From 2006 onwards, the EU-LFS can provide three types of core results according to the sample used: quarterly data, annual averages of quarterly data or yearly data. The latter corresponds to the best sample available for all variables for a given country and year. It corresponds either to one single quarter (generally quarter 2) for past years, the average of quarterly data or to a sub-sample distributed along the year. For details on this structure see "EU-LFS user guide". Moreover, the yearly changing ad-hoc modules require a further set of limits.
The complete list of reliability limits from 1983 is available as an Excel file.
Comparability over time and across countries
Note: This section applies only to LFS detailed survey results series. The LFS adjusted series (including LFS main indicators) include corrections for breaks.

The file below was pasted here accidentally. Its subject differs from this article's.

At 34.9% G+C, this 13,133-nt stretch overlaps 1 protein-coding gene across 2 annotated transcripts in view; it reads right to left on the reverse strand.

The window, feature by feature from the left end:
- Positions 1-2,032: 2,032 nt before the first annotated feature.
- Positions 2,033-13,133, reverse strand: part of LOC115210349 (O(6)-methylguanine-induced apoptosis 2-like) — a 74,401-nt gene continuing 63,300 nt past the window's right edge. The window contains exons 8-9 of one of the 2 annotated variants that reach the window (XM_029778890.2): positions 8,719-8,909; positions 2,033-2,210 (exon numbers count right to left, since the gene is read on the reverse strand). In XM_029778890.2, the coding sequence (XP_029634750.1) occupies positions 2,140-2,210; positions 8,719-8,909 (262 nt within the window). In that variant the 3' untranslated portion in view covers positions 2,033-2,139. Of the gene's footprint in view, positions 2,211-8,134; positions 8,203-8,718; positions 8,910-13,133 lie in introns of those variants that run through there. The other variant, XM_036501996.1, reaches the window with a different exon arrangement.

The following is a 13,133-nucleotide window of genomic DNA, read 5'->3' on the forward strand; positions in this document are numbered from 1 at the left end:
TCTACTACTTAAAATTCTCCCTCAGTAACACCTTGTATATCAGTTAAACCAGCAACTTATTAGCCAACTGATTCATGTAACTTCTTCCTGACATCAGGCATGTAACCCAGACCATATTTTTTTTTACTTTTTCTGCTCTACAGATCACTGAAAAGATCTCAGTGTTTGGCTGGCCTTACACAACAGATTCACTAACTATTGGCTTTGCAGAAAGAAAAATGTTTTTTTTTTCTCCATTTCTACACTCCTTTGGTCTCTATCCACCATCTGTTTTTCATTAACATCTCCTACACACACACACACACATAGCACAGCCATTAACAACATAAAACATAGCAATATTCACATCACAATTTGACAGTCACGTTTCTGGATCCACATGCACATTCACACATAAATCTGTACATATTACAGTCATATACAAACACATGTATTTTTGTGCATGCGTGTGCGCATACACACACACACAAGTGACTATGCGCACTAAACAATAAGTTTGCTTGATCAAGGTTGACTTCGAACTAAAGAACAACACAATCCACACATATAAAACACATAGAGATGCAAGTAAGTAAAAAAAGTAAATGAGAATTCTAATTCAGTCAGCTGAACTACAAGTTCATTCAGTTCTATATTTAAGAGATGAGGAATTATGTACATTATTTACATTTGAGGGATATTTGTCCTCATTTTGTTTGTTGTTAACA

Since 1983, improved comparability between results of successive surveys has been achieved, mainly due to increased harmonisation, greater stability of content and higher frequency of surveys. However, the following factors may somewhat detract from perfect comparability:
- population figures used for population adjustment are revised at certain intervals on the basis of new population censuses;
- reference periods may not have remained the same for a given country due to the transition to a quarterly continuous survey;
- countries may modify their sample designs;
- in order to improve the quality of results, countries may change the content or order of their questionnaire.
Transition to a quarterly continuous survey
From 1983 to 1997, the EU Labour Force Survey was conducted only in spring (quarter 1 or 2 depending on the country). Data for the remaining quarters started to become progressively available from 1998 onwards. Since 1998, the transition to a quarterly continuous survey (with reference weeks spread uniformly throughout the year) has been gradually conducted by Member States. Some countries first introduced a continuous annual survey (meaning the reference weeks were uniformly distributed throughout the spring quarter) and then switched to a quarterly collection, whereas others moved directly to a quarterly continuous survey.